7
-special cases: Discontinuity and Holes in
Graph
REVIEW
8
Test
N: p. 286-287
#9-13
p. 295-297
#9-11
Unit 5: Trigonometry, Part 1 (Graphing)
Days
1
Reference
Topic/Expectation
-
unit circle
 = 180o
-
-
-
finding arc length using  
Practice
Nelson: 6.1
N: p. 320-322
#1-12, *15, *16
N: p. 330-332
#1-12, *14, *15,
*18

180
180

a
r
2
Radian Measure and Angles on the
Cartesian Plane
-special triangles
N: 6.2
3
Recognizing Equivalent Trigonometric
Expressions Graphically
?
Graphing Primary Trigonometric Functions
N: 6.3
N: p. 334 #A-C
N: 6.5
N: p. 350-351
#A-D
N: 6.3/6.5
N: p. 334-335
#D-I
(as transformations)
4
Sine and Cosine
-period
-amplitude (gives max/min points)
-axis of graph (y=c)
5
Graphing Reciprocal Trigonometric
Functions
Cosecant and Secant
6
Graphing f(x)=tanx and f(x)=cotx
p. 351 #E
*practice simple transformations (one at a
time) and find amplitude, period and axis
of graph
7
Transformations of Trigonometric
Functions
N: 6.4
N: p. 343 – 346
#1, 3, 6, 8
8
Determining the Equation of a Sinusoidal
Function
N: 6.4
max  min
2
2
2
Period =
k=
k
P
Amplitude =
 N: p.343 – 346
 # 4, 5, 7

p. 376 #9, 10
c= equation of axis of graph
= max – amplitude OR
max  min
2
Real World Applications of Sinusoidal
Functions TWO DAYS?
N: 6.4/6.6
N: p. 360-362
#4 – 10, *13
p. 345-346
#9 – 11
10
Trigonometric Rates of Change
N: 6.7
N: p. 369 – 373
#1 – 8, 10 – 12,
*14
11
12


9
Review for test
Unit Test
Unit 6: Trigonometry, Part 2 (Identities and Equations)
Days
1
Topic/Expectation
Section
Practice
N: 7.2
N: p. 400 -401
#1-13
N: 7.3
N: p. 407 -408
#1-13
N: 7.4
N: p. 417 #5ab, 8,
9
N: 7.4
N:
p. 401 #16, 18, 19
p. 418 # 5cd, 10,
11
(Compound Angle )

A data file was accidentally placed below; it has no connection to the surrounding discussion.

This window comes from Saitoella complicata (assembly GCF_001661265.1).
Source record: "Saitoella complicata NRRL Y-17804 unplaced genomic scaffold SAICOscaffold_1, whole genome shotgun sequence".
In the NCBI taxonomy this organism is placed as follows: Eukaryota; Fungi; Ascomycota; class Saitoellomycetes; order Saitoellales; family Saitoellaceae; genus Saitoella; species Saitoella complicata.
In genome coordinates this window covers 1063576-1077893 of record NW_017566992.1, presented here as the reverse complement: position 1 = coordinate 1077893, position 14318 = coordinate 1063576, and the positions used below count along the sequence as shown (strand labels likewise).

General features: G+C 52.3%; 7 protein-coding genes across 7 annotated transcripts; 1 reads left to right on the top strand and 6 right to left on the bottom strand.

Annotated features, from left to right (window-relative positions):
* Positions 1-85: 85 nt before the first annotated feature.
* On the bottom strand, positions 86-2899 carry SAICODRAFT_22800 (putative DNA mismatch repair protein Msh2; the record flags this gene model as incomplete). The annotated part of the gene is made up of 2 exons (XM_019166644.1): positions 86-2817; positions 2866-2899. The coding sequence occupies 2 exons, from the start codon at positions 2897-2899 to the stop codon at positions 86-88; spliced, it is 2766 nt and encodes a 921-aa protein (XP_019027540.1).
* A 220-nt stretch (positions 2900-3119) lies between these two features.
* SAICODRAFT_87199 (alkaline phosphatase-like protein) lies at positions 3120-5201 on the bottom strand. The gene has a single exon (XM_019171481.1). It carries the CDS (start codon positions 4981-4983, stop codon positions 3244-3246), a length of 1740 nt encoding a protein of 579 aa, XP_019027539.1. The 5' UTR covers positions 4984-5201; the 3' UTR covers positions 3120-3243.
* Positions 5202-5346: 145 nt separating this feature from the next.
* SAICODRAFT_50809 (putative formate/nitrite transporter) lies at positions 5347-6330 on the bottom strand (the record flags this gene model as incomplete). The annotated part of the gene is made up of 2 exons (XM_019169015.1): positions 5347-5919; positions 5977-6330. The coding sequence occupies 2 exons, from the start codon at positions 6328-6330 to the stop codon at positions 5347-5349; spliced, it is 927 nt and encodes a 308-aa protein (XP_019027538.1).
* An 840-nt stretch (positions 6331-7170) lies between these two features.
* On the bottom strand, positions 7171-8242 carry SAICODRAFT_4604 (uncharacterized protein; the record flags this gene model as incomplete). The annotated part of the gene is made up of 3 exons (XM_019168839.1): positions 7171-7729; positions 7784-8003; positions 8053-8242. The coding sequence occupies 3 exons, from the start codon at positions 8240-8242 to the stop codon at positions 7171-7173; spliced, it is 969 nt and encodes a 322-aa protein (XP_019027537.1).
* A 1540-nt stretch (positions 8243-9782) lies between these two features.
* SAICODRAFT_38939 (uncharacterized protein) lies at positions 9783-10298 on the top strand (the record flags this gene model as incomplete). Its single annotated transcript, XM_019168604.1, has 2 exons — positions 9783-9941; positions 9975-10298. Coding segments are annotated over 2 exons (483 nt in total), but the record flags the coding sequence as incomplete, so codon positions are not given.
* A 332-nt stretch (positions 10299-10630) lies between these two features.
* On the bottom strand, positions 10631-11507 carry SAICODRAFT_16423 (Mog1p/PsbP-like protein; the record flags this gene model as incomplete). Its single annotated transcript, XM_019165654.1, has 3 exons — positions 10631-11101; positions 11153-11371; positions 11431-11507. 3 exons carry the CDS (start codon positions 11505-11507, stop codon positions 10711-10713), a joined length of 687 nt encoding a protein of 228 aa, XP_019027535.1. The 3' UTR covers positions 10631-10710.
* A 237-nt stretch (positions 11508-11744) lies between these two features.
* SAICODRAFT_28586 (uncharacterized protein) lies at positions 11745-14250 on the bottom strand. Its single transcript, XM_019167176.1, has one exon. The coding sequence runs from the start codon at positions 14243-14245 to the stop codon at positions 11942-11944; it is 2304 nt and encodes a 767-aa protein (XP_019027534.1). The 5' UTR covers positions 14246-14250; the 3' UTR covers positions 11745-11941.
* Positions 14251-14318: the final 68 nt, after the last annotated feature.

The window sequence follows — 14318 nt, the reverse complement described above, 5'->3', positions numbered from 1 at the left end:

-find exact value
-prove an identity
2
Double Angle Formulas
-derive other identity formulas
3
Proving Simple Trigonometric Identities
(reciprocal, quotient and Pythagorean)
-review simple identities
Strategies:
(sometimes you may have to do both sides)
-Apply any appropriate identities
-Factor
-Multiply by the LCD to add rational
expressions
4
Proving Complex Trig Identities
(double angle and compound)
(Two Days)
5
Solving Linear Trigonometric Equations
N: 7.5
N: p. 427-428
#6-10, 13, 15, 18
6
N: 7.6
N: p. 436-437
#2-11, 14, 15a,
p. 408 #17
-for double angles, add period 2pi/k to
each solution
Unit 7: Combinations of Functions
Days
Topic/Expectations
FAMILIES OF FUNCTIONS
Subtraction
Reference
N: 9.2
N: p. 528-530
#1-3, (4, 5),
6-9, (10), 12,
*13, *16
N: 9.3
N: p. 537-539
#1-5, (7), 8,
10-13, *15,
*17
N: 9.4
N: p. 543
#1-3
Graphically and algebraically
-f + g (add y values)
-f – g (subtract y values)
*domain is intersection of the domains of f
and g (where both domains overlap).
Combining Two Functions: Products
-f x g (multiply y values)
*domain is intersection of the domains of f
and g (where both domains overlap).
-f (x) = 0 or g(x) = 0, then (fxg)(x)=0
-f (x) =  1, then (fxg)(x)=  g(x)
Combining Two Functions: Quotients
Practice
Mid Chapter review
N: p. 543-544
QUEST/QUIZ
Composition of Functions
N: 9.5
N: p. 552-554
#1-4, 6, 7,
10-13
N: 9.6
N: p. 560-562
#1, 2, 4, 5, 7,
*8
N: 9.7
N: p. 569-573
#1-5, 7, 8, 11
-f(g(x)) and g(f(x)) OR ( f  g )( x) and
( g  f )( x)
Comp of Func’ns Cont’d
Techniques for Solving Equations and
Inequalities
-guess and improvement strategy
Modelling With Functions
-logistic model
Review
Test